Turning Our Biggest Social Challenge into a Boost For Our Economy
January is always a time of reflection but also a time to look to the future focusing on how we can improve services and build a better future for those we help. Bryson has been working for over 40 years developing services to support our older people to remain independent and at home for as long as possible.
The statistics speak for themselves: The Office for National Statistics (ONS) has revealed that the number of people living in the UK aged 100 increased by 73% in the decade to 2012. Also the number of people over 65 is forecast to rise by 44% by 2027. This is set against the problems currently being experienced by our National Health Service.
So during this time of reflection Bryson believes that we need to radically rethink how we deliver domiciliary care in N Ireland in order to retain quality and reduce dependence on hospitals and residential care.
Bryson delivers domiciliary care, but low fixed prices make it almost impossible to invest in creating a career path to higher skills and higher value jobs in this field. We estimate that between 3,000 and 4,000 new jobs need to be created in this sector, which means that if we redirected Health spending, this challenge could be turned into a major boost for our economy.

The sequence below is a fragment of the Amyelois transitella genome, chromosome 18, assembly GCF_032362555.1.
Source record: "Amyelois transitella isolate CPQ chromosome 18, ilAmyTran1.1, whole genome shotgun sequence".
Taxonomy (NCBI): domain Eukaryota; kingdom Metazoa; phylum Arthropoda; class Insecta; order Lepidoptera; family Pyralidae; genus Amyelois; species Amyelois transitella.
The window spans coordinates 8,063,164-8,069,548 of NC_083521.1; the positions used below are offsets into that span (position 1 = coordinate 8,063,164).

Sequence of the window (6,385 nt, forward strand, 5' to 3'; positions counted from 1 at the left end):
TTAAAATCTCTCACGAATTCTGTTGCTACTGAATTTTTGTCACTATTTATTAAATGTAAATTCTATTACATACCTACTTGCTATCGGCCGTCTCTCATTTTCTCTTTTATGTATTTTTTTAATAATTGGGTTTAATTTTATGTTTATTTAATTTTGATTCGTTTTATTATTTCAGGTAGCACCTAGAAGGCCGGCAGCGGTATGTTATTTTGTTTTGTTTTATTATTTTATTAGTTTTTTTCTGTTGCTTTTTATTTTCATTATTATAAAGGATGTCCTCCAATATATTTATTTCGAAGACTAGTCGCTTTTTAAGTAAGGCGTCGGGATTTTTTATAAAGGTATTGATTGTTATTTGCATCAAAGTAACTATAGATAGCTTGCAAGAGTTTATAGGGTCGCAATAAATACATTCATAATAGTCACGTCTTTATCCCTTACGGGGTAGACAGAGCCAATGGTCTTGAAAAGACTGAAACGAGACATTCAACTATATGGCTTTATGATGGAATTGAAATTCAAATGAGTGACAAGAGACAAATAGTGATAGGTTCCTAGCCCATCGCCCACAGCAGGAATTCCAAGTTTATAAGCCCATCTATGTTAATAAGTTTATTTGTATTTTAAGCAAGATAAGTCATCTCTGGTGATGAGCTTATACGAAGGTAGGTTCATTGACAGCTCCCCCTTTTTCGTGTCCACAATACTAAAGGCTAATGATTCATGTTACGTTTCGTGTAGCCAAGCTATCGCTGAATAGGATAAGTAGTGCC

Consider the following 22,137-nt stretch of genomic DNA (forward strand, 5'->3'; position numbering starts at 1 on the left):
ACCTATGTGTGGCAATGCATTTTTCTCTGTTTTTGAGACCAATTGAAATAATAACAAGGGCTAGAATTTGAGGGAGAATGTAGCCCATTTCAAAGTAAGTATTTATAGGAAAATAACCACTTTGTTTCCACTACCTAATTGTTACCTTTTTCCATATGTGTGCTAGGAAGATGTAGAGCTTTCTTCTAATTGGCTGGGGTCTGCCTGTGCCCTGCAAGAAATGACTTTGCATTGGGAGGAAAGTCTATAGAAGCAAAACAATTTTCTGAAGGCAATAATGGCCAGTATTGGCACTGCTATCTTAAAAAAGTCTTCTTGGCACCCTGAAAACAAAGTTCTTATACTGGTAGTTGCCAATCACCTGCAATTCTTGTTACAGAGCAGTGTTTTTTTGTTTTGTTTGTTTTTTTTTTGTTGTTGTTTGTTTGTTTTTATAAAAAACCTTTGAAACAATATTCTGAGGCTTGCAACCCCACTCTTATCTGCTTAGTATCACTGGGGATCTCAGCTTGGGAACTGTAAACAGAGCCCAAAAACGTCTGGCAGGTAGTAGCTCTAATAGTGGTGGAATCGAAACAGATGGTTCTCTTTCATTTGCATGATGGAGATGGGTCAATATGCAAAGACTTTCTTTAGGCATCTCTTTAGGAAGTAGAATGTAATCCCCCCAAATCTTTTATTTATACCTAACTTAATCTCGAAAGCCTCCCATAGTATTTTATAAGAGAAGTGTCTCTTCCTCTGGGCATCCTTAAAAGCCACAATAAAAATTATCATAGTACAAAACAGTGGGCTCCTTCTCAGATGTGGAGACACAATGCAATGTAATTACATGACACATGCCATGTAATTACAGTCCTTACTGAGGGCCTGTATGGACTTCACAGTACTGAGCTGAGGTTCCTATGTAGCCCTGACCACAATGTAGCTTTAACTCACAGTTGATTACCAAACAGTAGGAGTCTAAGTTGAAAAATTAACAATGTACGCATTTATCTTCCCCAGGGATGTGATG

If the Northern Ireland Executive were to reinvest savings from reduced hospitalisation, in particular from, avoidable bed blocking and residential respite provision, into creating career progression and up-skilling for domiciliary care staff, this would better meet the needs of older people and would reduce very significant pressure that the health service currently faces.
Such a shift would encourage care staff to start their career at an entry level, with the added opportunity to develop skills further and in addition to normal domiciliary work support medical staff with such tasks as checking blood sugar levels, blood pressure and help with physiotherapy exercises and adhering to dietary requirements. Bryson believes this should be the future shape of an enhanced Domiciliary Care Service, reducing pressure on expensive medical care services and facilities, while supporting those with a care vocation to further their career leading to higher value jobs.
Bryson is asking our new Health Minister to make this an immediate priority for the future of health and social care provision and engage with his Executive colleagues, particularly in DEL and DETI, to make training and development and the creation of a new service market an investment priority within our new Programme for Government.
Bryson would be happy to offer to work with the Minister’s departmental officials to develop, test and pilot such a programme creating a new service for the future which will benefit all our citizens